New Delhi: Last Friday started out slow for 56-year-old crane operator Dayanand Tiwari. He arrived at his boss’s small shop near Metro Pillar No. 491 in West Delhi, waited out in the sun with the other drivers, and then headed out when he was assigned a job. But, then, as he and his cousin and co-passenger Anil Tiwari were driving back in the late afternoon, they saw plumes of black smoke across the road in Mundka, West Delhi.
With no fire tenders in sight, the two men made a split-second decision: they’d have to be the first responders on the scene. Together, they used their crane to break past the road dividers to reach the burning four-storey building, and saved the lives of at least 50 people— mostly women assembly workers at a manufacturing unit — who were trapped inside.
“We are still sad that we could not save everyone. All the people trapped were women. The whole world respects women, they are considered goddesses, we decided that we will save them come what may,” Dayanand Tiwari told ThePrint, his eyes moist. “Even if we die, we will not give up.”
He and Anil, who are originally from Uttar Pradesh, are heroes now, but they are also haunted: 27 people are known to have died in the blaze, and another 29 are still missing. Even as the two men brought dozens of workers from the cramped building out to safety, they saw others screaming and dying, some jumping down AC shafts in desperation.
Even so, had it not been for the cousins’ quick thinking and herculean efforts, a lot more lives could have been lost in the blaze, which reportedly took 120 firefighters and 30 fire tenders six hours to douse when they finally arrived.
Where fire officials in Delhi have claimed that they were delayed by traffic and the congested location, Dayanand and Anil described to ThePrint how they smashed through every obstacle to reach the site.
‘Used crane to break glass, rescued 5-6 women at a time’
When Dayanand and Anil Tiwari decided to embark on their rescue operation, they knew that speed and strategy were equally important.
The first task was to reach the building, which was located across the road from them in a congested area. To get there, Dayanand used the crane to break the road divider and then rammed the heavy beam of the vehicle into the thick glass of the building’s second floor — from where most of the bodies were eventually recovered — allowing the smoke to release.
While Dayanand had the machine controls, Anil— who is also a crane operator — was his eyes and ears. With swift actions and sharp commands, he directed Dayanand to move right and left, up and down.
Wasting no time after breaking the thick glass, Anil urged the desperate women screaming inside the building to sit on the beam of the crane. Five or six got on at a time and were then brought down to safety.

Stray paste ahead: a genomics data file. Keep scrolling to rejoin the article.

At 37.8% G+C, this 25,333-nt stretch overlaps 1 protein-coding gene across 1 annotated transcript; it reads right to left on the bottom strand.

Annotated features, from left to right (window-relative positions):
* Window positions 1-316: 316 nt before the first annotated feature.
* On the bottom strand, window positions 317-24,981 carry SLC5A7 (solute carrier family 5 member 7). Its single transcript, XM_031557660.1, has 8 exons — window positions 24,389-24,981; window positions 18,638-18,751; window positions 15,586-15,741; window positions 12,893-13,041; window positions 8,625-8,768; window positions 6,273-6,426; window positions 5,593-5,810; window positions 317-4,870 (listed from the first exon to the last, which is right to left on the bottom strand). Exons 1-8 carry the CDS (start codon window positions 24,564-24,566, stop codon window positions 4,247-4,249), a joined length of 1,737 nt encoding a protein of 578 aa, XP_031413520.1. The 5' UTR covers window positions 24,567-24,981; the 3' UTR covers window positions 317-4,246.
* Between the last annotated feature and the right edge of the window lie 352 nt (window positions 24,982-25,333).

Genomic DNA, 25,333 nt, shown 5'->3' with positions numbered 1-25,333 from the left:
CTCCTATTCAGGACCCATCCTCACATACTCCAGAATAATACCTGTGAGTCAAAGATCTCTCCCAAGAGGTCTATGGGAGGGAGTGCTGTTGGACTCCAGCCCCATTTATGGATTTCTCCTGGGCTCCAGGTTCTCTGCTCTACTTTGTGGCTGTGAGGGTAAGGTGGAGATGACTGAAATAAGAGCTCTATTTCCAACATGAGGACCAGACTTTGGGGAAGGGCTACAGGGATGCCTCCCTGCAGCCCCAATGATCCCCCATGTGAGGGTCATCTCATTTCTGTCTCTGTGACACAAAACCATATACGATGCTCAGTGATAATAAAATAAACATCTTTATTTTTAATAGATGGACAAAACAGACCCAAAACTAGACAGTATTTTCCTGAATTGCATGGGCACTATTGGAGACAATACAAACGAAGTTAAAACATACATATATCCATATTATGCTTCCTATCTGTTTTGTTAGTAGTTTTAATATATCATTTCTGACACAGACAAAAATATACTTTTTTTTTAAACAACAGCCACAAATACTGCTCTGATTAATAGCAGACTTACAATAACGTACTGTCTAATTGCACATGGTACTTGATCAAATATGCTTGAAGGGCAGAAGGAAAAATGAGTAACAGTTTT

“We did this for 1.5 hours till the flames were so big that we could not see anything. We felt that we have to save as many lives as possible. We don’t have to leave anyone. We used all our energy in saving as many people as we could,” Dayanand said.
‘They put their lives in danger too’
Battling the heat, flames, and dealing with dangerously low electric wires without any proper equipment put the men’s lives in danger too, and they had several close calls.
“A wire of 11,000 volts was right in front of the building. We had to move the crane very carefully. Had we gone close to the wire, the electric current would have led to another tragedy, also putting at risk people on the ground who had gathered to help. The wire could have broken and fallen on them,” Anil said.
At one point, a big piece of glass broke due to the heat and fell exactly at the spot where Anil was standing. It was just by luck that he had stepped aside at that moment.
Meanwhile, the Tiwaris’ employer Suresh Dhanda, the owner of a company called New Komal Crane Service, arrived at the scene to lend moral support.
“They put their lives in danger and did this work. We had told them that they shouldn’t worry about the machine getting damaged but to just save as many lives as they could. If a machine breaks, then we can get a new one. But life can’t be replaced,” Dhanda said.
When the Tiwaris could no longer carry on, they quietly withdrew and moved the crane back to its final stop. But, images of the horrors they witnessed still flash in front of their eyes. “We saw people burning. What should I tell you?” Anil said, and then abruptly fell silent.
Taking time off, though, was not an option. A day after their stunning act of bravery, Dayanand and Anil were back at the shop with chipped paint, near Pillar No. 491.
Outside the burnt Mundka building, the shattered glass and burnt inventory are cordoned off by yellow tape. The cement blocks of the footpath the crane operators broke to cross over to the other side are still lying on the road. Dayanand and Anil haven’t been back: they’ve already seen too much.
(Edited by Asavari Singh)